2. Although the eruption caught people off guard, the signs had been coming for years.

The people in Pompeii and Herculaneum were taken by complete surprise when the volcano erupted. However, the signs were there in the form of a series of earthquakes. In 63 AD, a massive earthquake shook the region, and damage from the earthquake was still being repaired when Mt. Vesuvius erupted 16 years later.

3. The eruption was catastrophic, lasting more than 24 hours.

The eruption officially started on the morning of August 24, as molten rock and pumice began to be expelled from Mt. Vesuvius at a rate of 1.5 million tons per second. Copious amounts of rock and volcanic ash filled the atmosphere, turning day into night. It is estimated that about six inches of ash fell every hour. Around midnight the pyroclastic surges and flows started, and on the morning of the 25th, a toxic cloud of gas descended on Pompeii.

4. We know much of what happened from an eyewitness account.

There is a detailed account of the eruption thanks to Pliny the Younger, who was a Roman administrator and poet. He watched the eruption from afar and questioned survivors, and then wrote of the event in letters to his friend Tacitus. Pliny’s letters, which are the only eyewitness accounts of the eruption, were discovered in the 16th century.

5. Thousands of people were buried alive.

At that time, around 20,000 people — manufacturers, merchants, and farmers — lived in Pompeii, and another 5,000 lived in Herculaneum. The region was a popular summer tourist destination, and  there were some smaller towns and resort areas as well. Many of the people who did not flee when the eruption started were buried alive by ash and other molten material. It is estimated that about 16,000 people died in the eruption.

6. There was no attempt to rebuild the cities.

Normally after a natural disaster, cities are rebuilt, but not this time. Apparently the damage was so extensive and the effect of the tragedy so great that no attempts were made to reoccupy the area. Looters, however, did return to Pompeii, digging tunnels through the ash and debris and making away with many of the city’s riches.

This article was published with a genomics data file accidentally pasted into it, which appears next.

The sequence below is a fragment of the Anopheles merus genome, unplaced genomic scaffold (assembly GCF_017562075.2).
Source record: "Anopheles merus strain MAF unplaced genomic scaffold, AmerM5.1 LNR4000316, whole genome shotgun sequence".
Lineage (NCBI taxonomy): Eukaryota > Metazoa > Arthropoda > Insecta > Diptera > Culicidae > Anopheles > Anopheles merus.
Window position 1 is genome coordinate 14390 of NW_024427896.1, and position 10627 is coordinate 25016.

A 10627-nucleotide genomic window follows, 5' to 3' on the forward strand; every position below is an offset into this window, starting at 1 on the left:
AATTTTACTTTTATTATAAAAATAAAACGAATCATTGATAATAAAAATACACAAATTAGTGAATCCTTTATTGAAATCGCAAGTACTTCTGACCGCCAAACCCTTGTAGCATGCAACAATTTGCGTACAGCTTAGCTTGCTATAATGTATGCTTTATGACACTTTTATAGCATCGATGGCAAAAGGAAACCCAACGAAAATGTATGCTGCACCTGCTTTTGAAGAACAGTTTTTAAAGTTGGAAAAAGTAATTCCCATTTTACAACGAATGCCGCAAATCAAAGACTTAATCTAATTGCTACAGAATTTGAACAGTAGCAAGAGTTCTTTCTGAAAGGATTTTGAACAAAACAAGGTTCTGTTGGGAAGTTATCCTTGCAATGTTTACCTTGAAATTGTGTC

7. Pompeii became frozen in time.

Historians believe that Pompeii was buried under 14 to 17 feet of ash and pumice. In 1748 when explorers examined the site, they found that the volcanic ash had acted as a preservative, and many of the buildings and even the skeletons and remnants of city life were still intact. This city frozen in time has provided historians with a glimpse into what life was like in ancient Rome, and more than 1,000 casts have been made of recovered bodies that were preserved in the ash. The city of Herculaneum was less fortunate — it was buried under more than 60 feet of mud and other volcanic material. 

8. The excavation of Pompeii influenced 18th-century neoclassicism.

In the 18th century, it became popular for western art, theater, and architecture to draw on Ancient Greece and Rome for inspiration. Scholars believe that this movement, called neoclassicism, was heavily influenced by the excavation of Pompeii.

9. It had happened before.

Though the Romans didn’t know it at the time, Mt. Vesuvius had erupted catastrophically at least twice before. More recent excavations suggest that a huge eruption occurred around 1800 BC, decimating large settlements in the area.

10. It could happen again.

Mt. Vesuvius is still considered an active volcano. The most recent eruption occurred in 1944, and experts believe that a massive eruption could happen again soon, posing potential danger to the more than 2 million people who now live in the area.

Learn more: Top 10 volcanic eruptions

Sources

BBC. Pompeii: Portents of disaster
History. Pompeii
LiveScience. Mount Vesuvius and Pompeii: Facts and history
Wikipedia. Eruption of Mount Vesuvius in 79 AD

Photo credits: Vesuvius from Plane by Pastorius [CC-BY-SA-3.0]; Vesuvius from Pompeii by Morn the Gorn [CC-BY-SA-3.0]; Pompeii Garden of the Fugitives by Lancevortex [CC-BY-SA-3.0]; Shabbytravel Pompeii Body by Shabbychef [CC-BY-SA-3.0], via Wikimedia Commons

Brittni Walker of South Milwaukee is the March 2015 winner of the Pursue Your Passion Scholarship. We asked Brittni to share her thoughts on goals and expertise to get to know her better-

What’s the best advice you’ve ever received?

The best advice I have been given is to never lose sight of who you are. Your dreams, passions, and happiness are more important than the expectations others hold for you.

Tell us one goal you want to accomplish this year

In the next year, I want to boost my GPA and make it on the Dean’s List both semesters.

How will the scholarship help you achieve your goals?

The scholarship will decrease my financial stress and allow me to focus more on my studies. I want to be the best that I can be in order in make a difference in the scientific community.

What’s one thing you can teach others?

Perseverance

What would you love to become an expert in?

Genetics.

Congrats to Brittni for the scholarship win and good luck! Want some extra cash to help you with your learning goals? Apply for the Salesforce Build an App Scholarship here. 

Startup Stock Photos

Looking for a free online course? You are in luck! There are thousands of courses available online for free. These courses come in many different formats (MOOCs, self-paced, more formal, less formal, etc.) and are available from many different providers. Here are 42 places to find free courses online.